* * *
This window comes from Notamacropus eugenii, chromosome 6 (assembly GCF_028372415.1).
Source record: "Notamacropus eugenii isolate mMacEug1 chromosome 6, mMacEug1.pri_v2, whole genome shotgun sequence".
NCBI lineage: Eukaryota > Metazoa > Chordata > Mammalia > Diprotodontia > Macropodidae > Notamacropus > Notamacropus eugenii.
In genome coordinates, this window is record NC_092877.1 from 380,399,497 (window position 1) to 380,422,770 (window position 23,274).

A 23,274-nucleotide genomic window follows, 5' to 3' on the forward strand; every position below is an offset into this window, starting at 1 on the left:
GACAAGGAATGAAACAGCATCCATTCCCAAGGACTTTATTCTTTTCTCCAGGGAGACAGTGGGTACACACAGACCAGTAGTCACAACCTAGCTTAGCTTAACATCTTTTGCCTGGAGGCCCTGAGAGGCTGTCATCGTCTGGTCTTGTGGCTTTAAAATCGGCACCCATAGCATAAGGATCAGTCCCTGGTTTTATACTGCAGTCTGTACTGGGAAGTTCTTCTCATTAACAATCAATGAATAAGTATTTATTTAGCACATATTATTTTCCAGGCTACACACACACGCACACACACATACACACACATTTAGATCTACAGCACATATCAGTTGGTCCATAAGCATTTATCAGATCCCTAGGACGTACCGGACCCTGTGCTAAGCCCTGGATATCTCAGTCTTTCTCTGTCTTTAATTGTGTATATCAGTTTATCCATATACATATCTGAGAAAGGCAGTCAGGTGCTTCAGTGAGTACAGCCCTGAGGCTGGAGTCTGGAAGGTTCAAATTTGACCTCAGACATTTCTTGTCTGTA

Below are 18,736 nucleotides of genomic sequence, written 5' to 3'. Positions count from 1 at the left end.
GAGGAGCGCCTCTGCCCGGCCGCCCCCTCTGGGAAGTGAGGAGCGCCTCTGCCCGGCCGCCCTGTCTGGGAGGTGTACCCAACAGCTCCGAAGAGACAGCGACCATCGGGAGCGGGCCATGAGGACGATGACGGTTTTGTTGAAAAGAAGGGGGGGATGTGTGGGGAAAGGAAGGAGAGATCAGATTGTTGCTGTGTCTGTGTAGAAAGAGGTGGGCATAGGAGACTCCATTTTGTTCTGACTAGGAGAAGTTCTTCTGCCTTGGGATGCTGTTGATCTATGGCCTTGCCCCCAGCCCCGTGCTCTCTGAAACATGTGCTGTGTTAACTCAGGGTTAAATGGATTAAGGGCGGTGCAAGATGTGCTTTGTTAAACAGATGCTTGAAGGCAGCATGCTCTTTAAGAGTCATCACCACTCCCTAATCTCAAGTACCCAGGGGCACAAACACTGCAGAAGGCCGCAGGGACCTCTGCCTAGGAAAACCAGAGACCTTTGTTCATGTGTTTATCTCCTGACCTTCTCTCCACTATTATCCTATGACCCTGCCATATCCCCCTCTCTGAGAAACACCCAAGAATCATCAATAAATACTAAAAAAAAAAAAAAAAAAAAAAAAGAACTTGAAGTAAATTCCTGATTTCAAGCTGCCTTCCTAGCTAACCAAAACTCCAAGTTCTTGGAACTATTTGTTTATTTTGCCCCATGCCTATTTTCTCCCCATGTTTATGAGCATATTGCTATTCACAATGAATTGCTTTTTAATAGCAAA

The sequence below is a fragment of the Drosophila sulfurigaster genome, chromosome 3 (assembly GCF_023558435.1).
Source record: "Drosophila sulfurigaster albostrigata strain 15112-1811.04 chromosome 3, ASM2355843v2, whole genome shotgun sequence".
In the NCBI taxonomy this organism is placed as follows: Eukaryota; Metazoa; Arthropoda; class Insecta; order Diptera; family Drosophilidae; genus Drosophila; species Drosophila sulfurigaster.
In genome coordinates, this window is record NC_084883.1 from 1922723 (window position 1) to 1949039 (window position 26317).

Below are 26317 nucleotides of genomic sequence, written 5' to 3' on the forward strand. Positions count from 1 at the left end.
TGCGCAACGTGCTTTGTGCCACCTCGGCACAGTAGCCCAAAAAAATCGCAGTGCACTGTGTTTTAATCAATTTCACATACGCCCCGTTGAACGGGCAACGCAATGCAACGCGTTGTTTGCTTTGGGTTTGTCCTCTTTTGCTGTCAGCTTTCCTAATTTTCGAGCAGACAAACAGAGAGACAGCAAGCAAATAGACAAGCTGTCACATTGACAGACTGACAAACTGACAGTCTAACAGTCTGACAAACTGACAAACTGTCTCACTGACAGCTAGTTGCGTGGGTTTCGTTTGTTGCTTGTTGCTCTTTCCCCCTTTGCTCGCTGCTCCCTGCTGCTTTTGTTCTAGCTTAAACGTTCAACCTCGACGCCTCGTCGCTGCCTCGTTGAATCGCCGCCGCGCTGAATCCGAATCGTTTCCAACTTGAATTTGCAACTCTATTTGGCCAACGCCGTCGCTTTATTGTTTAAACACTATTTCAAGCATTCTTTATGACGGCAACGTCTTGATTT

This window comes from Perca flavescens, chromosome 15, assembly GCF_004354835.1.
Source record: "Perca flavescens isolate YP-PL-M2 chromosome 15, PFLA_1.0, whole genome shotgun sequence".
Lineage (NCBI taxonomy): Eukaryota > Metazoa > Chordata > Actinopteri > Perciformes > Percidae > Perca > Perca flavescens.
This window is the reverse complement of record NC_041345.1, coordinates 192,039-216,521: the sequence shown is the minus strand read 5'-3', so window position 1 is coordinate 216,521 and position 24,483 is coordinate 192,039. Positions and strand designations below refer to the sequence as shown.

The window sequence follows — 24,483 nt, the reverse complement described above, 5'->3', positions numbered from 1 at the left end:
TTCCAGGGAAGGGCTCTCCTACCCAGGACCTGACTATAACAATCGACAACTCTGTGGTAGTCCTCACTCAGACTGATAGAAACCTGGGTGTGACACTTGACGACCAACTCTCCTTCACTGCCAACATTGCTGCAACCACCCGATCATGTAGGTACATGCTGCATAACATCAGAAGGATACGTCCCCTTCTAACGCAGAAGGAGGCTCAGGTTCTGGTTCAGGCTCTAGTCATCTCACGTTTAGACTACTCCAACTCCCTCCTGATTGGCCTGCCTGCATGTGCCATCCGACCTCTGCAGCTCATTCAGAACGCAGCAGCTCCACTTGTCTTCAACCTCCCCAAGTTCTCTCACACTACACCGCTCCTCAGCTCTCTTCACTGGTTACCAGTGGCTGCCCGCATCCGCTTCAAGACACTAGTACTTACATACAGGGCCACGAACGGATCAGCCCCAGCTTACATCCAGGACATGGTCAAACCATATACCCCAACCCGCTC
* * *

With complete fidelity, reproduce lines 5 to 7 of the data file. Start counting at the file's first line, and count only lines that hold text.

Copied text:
A 23,274-nucleotide genomic window follows, 5' to 3' on the forward strand; every position below is an offset into this window, starting at 1 on the left:
GACAAGGAATGAAACAGCATCCATTCCCAAGGACTTTATTCTTTTCTCCAGGGAGACAGTGGGTACACACAGACCAGTAGTCACAACCTAGCTTAGCTTAACATCTTTTGCCTGGAGGCCCTGAGAGGCTGTCATCGTCTGGTCTTGTGGCTTTAAAATCGGCACCCATAGCATAAGGATCAGTCCCTGGTTTTATACTGCAGTCTGTACTGGGAAGTTCTTCTCATTAACAATCAATGAATAAGTATTTATTTAGCACATATTATTTTCCAGGCTACACACACACGCACACACACATACACACACATTTAGATCTACAGCACATATCAGTTGGTCCATAAGCATTTATCAGATCCCTAGGACGTACCGGACCCTGTGCTAAGCCCTGGATATCTCAGTCTTTCTCTGTCTTTAATTGTGTATATCAGTTTATCCATATACATATCTGAGAAAGGCAGTCAGGTGCTTCAGTGAGTACAGCCCTGAGGCTGGAGTCTGGAAGGTTCAAATTTGACCTCAGACATTTCTTGTCTGTA

Below are 18,736 nucleotides of genomic sequence, written 5' to 3'. Positions count from 1 at the left end.